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SBD Global/May 7, 2013/Leagues and Governing Bodies

Australian Candidate Moya Dodd Says Female Seat On FIFA Committee A 'Significant Step'

Moya Dodd, of Australia, hopes to win a seat on FIFA's exec committee.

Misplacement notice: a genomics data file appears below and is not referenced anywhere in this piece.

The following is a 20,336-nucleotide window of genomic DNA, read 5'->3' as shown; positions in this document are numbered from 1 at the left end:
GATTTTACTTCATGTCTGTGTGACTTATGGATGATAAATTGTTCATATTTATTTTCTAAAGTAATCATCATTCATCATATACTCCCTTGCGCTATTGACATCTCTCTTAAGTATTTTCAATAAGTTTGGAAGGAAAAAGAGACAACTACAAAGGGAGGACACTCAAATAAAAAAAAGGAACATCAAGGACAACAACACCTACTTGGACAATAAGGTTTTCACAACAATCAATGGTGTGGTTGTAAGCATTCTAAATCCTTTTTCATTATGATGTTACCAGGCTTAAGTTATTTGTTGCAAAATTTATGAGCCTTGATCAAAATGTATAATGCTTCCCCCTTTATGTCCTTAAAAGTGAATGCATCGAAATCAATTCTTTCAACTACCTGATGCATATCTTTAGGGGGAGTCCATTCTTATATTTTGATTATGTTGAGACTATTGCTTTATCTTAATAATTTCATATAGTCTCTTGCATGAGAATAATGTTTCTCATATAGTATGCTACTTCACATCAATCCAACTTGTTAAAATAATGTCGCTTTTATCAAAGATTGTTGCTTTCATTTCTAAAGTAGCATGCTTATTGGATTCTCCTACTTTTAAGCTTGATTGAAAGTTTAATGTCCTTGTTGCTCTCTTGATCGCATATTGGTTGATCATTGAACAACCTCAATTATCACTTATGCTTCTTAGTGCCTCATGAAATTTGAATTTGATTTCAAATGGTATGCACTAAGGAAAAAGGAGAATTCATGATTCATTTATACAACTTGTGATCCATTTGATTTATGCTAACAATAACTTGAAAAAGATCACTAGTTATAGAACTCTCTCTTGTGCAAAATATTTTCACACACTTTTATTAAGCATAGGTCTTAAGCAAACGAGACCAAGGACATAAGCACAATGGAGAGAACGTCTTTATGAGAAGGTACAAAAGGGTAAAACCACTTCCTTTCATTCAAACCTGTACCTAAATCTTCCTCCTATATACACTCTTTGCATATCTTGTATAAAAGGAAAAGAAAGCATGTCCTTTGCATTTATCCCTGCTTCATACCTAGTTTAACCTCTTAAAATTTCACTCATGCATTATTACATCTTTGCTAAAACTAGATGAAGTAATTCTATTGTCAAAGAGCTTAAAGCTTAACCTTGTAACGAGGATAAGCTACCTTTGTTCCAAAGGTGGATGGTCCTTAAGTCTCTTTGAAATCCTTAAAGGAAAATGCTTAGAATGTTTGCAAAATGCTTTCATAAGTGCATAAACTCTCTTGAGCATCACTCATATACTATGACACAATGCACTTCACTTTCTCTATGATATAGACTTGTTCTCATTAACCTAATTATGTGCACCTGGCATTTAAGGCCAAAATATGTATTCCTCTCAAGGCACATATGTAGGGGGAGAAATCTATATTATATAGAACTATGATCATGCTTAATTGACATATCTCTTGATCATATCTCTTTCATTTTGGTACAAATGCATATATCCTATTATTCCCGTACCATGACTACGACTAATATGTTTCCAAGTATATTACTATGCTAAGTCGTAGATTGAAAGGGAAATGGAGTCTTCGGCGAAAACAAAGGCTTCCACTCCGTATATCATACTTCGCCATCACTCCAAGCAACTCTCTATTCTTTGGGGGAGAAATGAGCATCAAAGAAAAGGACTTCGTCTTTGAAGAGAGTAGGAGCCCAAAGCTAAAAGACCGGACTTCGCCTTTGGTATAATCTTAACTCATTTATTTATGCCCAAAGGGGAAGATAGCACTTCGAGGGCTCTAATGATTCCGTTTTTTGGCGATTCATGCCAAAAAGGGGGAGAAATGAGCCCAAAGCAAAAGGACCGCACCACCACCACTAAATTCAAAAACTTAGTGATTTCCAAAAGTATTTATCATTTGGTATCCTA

Australia FIFA exec committee candidate Moya Dodd said that the introduction of a female seat on the governing body's exec committee "is a significant step in gender inequality being eradicated from the game and not a token position," according to Patrick Johnston of REUTERS. The first election for the exec committee is "due to take place this month." Dodd, a former player, commentator and current lawyer, "is up for the role but faces competition." Also in the running are New Zealand's Paula Kearns, Sonia Bien-Aime of the Turks and Caicos Islands and President of the Burundi FA Lydia Nsekera, "who has been the co-opted member of FIFA ExCo since 2012." The successful candidate "will be decided by a vote at the FIFA Congress in Mauritius on May 31," and Dodd believes whoever wins the seat on the board "must seize the opportunity." Dodd: "For me, personally, it would be a very significant step. I hope that whoever takes the seat makes a real tangible contribution and I suppose exceeds expectation as to what she can contribute." Dodd said that women "had long faced struggles at all levels in the game but that the newly-created role was not an attempt by FIFA to plaster over past sexism accusations." Dodd: "Is it a token position? I wouldn't treat it as that. If you are given an opportunity to contribute to the top table then you have got to make the most of that opportunity." Dodd "is keen not to be pigeonholed." She has "assembled an impressive resume," which includes a victory over Brazil in FIFA's women's invitational tournament in '88, three years before the inaugural women's World Cup. Dodd: "One day I would love to get to the point where your gender is not a matter of comment. I don't want to be famous for being female, I would just like to be good at what I do and become known for having made a contribution but that day is some way off" (REUTERS, 5/6).
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